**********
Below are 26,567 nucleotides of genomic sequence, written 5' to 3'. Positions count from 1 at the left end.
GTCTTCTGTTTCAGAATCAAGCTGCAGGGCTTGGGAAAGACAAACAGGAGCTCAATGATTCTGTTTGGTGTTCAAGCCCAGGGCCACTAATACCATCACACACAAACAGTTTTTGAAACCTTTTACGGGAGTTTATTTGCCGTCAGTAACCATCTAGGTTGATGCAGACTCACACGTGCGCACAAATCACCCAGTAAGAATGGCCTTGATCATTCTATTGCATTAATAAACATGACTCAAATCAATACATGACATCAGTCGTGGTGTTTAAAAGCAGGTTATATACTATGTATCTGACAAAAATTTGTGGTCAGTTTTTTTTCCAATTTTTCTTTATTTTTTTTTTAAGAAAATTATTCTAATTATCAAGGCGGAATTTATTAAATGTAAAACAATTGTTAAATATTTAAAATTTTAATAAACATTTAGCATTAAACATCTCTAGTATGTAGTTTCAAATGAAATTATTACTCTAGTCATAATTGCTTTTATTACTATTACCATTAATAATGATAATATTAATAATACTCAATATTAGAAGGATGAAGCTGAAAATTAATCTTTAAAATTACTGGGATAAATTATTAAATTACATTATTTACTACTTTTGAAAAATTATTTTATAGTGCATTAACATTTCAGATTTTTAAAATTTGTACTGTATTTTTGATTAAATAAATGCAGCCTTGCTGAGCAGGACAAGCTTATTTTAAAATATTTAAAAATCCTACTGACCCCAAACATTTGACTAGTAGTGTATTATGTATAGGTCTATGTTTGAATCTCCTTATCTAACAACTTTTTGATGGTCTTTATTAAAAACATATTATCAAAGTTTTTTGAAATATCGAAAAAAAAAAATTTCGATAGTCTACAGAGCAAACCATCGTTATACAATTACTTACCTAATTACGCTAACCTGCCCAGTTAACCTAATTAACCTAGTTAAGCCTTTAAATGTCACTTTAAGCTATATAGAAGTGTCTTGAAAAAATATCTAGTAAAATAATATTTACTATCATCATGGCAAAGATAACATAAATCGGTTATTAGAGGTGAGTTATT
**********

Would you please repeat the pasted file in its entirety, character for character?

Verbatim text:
Below are 26,567 nucleotides of genomic sequence, written 5' to 3'. Positions count from 1 at the left end.
GTCTTCTGTTTCAGAATCAAGCTGCAGGGCTTGGGAAAGACAAACAGGAGCTCAATGATTCTGTTTGGTGTTCAAGCCCAGGGCCACTAATACCATCACACACAAACAGTTTTTGAAACCTTTTACGGGAGTTTATTTGCCGTCAGTAACCATCTAGGTTGATGCAGACTCACACGTGCGCACAAATCACCCAGTAAGAATGGCCTTGATCATTCTATTGCATTAATAAACATGACTCAAATCAATACATGACATCAGTCGTGGTGTTTAAAAGCAGGTTATATACTATGTATCTGACAAAAATTTGTGGTCAGTTTTTTTTCCAATTTTTCTTTATTTTTTTTTTAAGAAAATTATTCTAATTATCAAGGCGGAATTTATTAAATGTAAAACAATTGTTAAATATTTAAAATTTTAATAAACATTTAGCATTAAACATCTCTAGTATGTAGTTTCAAATGAAATTATTACTCTAGTCATAATTGCTTTTATTACTATTACCATTAATAATGATAATATTAATAATACTCAATATTAGAAGGATGAAGCTGAAAATTAATCTTTAAAATTACTGGGATAAATTATTAAATTACATTATTTACTACTTTTGAAAAATTATTTTATAGTGCATTAACATTTCAGATTTTTAAAATTTGTACTGTATTTTTGATTAAATAAATGCAGCCTTGCTGAGCAGGACAAGCTTATTTTAAAATATTTAAAAATCCTACTGACCCCAAACATTTGACTAGTAGTGTATTATGTATAGGTCTATGTTTGAATCTCCTTATCTAACAACTTTTTGATGGTCTTTATTAAAAACATATTATCAAAGTTTTTTGAAATATCGAAAAAAAAAAATTTCGATAGTCTACAGAGCAAACCATCGTTATACAATTACTTACCTAATTACGCTAACCTGCCCAGTTAACCTAATTAACCTAGTTAAGCCTTTAAATGTCACTTTAAGCTATATAGAAGTGTCTTGAAAAAATATCTAGTAAAATAATATTTACTATCATCATGGCAAAGATAACATAAATCGGTTATTAGAGGTGAGTTATT